- Explore more great deals on thousands of titles in our Deals in Books store.
Enter your mobile number or email address below and we'll send you a link to download the free Kindle App. Then you can start reading Kindle books on your smartphone, tablet, or computer - no Kindle device required.
To get the free app, enter your mobile phone number.
The End of Work Paperback – Bargain Price, May 11, 2004
2016 Book Awards
Browse award-winning titles. See all 2016 winners
Customers Who Bought This Item Also Bought
Special Offers and Product Promotions
From Publishers Weekly
Copyright 1994 Reed Business Information, Inc. --This text refers to an out of print or unavailable edition of this title.
From Library Journal
Gary W. White, Pennsylvania State Univ., Harrisburg
Copyright 1995 Reed Business Information, Inc. --This text refers to an out of print or unavailable edition of this title.
Top Customer Reviews
Thus ends the book, leaving no neat little answers - negative OR positive, but urging us to open our eyes and look around us. I'd seen him on C-span and promptly ordered his book through Amazon. This was when it first came out in hardcover and my oldest son, assured of a future work using skills from his newly obtained Masters in Computer Science, was concerned I was reading such a book. "Isn't he one of those Luddites?" I think of myself as a wanna be Luddite, but I saw no signs of this in the book. Instead, Rifkin seems to be concerned with the coming affects of the Informational Revolution.
The book begins with a history of the Industrial Revolution. He gives us a nice tour of the birth of materialism as a concept created and promoted by economists and businessmen. "The term `consumption," he tells us, "has both English and French roots. In its original form, to consume meant to destroy, to pillage, to subdue, to exhaust. It is a word steeped in violence and until the present century had only negative connotations.Read more ›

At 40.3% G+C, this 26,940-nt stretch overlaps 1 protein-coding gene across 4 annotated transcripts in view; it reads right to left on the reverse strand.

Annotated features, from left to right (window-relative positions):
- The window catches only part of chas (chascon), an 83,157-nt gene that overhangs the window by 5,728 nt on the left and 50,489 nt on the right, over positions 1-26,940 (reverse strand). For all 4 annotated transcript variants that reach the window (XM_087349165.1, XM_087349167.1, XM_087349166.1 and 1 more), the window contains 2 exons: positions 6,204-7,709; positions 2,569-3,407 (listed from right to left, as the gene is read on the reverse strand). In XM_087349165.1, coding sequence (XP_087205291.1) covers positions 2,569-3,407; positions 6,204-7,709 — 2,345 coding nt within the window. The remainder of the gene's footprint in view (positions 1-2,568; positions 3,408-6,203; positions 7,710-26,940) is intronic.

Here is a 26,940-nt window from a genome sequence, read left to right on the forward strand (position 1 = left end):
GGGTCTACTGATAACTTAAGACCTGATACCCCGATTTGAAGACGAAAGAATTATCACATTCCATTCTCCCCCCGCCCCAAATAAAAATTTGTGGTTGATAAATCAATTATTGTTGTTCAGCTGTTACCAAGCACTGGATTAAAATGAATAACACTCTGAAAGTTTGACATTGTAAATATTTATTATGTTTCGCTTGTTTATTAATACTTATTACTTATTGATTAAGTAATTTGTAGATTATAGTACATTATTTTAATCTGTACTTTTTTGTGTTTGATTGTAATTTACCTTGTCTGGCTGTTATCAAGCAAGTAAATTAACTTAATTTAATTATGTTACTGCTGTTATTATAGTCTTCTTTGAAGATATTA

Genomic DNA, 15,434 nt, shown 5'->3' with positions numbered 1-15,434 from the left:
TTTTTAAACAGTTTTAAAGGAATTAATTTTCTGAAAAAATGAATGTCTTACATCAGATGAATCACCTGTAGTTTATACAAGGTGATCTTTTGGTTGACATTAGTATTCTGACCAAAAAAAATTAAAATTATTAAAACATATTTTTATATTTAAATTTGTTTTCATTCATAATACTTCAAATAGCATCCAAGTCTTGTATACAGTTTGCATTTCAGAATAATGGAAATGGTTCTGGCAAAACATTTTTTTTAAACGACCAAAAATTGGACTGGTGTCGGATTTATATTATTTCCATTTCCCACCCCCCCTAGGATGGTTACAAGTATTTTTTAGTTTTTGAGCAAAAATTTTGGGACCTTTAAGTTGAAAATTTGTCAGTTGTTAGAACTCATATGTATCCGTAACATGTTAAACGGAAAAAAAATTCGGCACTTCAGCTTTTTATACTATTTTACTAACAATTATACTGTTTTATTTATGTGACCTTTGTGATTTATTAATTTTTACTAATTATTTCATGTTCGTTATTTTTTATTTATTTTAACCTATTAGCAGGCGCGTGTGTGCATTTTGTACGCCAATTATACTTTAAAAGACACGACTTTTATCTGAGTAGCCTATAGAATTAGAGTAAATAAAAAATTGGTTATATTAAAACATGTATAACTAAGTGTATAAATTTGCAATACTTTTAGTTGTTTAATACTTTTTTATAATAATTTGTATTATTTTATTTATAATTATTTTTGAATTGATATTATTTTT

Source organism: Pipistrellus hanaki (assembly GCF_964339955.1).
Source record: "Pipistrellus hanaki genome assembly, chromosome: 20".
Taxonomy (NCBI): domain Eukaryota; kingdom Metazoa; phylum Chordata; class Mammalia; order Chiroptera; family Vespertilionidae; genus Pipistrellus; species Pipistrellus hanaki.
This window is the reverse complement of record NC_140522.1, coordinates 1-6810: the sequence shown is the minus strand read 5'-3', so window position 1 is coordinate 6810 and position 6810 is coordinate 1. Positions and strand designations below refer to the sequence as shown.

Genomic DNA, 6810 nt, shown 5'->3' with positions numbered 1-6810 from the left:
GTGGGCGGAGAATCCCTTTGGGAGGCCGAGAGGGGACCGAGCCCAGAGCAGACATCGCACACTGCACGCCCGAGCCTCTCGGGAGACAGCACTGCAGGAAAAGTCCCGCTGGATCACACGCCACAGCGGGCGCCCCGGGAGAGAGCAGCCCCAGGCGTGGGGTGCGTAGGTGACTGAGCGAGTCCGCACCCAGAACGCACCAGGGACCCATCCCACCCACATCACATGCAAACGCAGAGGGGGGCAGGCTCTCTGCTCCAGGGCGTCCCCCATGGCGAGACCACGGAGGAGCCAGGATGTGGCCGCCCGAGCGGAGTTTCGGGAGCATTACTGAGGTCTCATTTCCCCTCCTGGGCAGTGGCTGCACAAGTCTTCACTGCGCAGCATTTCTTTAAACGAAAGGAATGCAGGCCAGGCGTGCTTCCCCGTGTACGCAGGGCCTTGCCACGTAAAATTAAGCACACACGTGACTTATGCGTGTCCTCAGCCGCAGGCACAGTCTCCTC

First, I feel compelled to acknowledge the elephant in the room, which is that Rifkin's thesis is decidedly Marxist. The idea of post-scarcity and the replacement of labor with automation, as well as the consequences that Rifkin forewarns of, were all predicted by Karl Marx throughout his career as a political agitator. That Rifkin's prescriptions are more moderate than Marx's does not make the diagnosis less Marxist. As a longtime libertarian and believer in capitalism, I would like to be able to dismiss Rifkin's thesis out of hand, as many reviewers of a conservative bent do and have. However, the care with which Rifkin has researched this book and the consistency of his analysis, as well as his stature as a scholar, compel me to consider his argument more carefully.
One positive trait of the book is that it was written fifteen years ago. As such, it is somewhat dated.Read more ›
Most Recent Customer Reviews
Sobering work on how machines are changing the nature of work and of society while obviating the need for human beings who will STILL BE HERE.Published 5 months ago by READER
This is a great book... Really lays out the solutions to some hard hitting problems of our day... Finally a book that looks at the real issues at hand from a logical... Read morePublished 21 months ago by Norvell Maples
Very interesting and informative. I plan to follow up on this author's work.
Automation is really moving at a rapid pace.
I am convinced that the future Rifkin describes is real. Some of his solutions are credible, some are not. There's an obvious hole in his argument for the "Third Sector. Read morePublished on December 7, 2013 by librich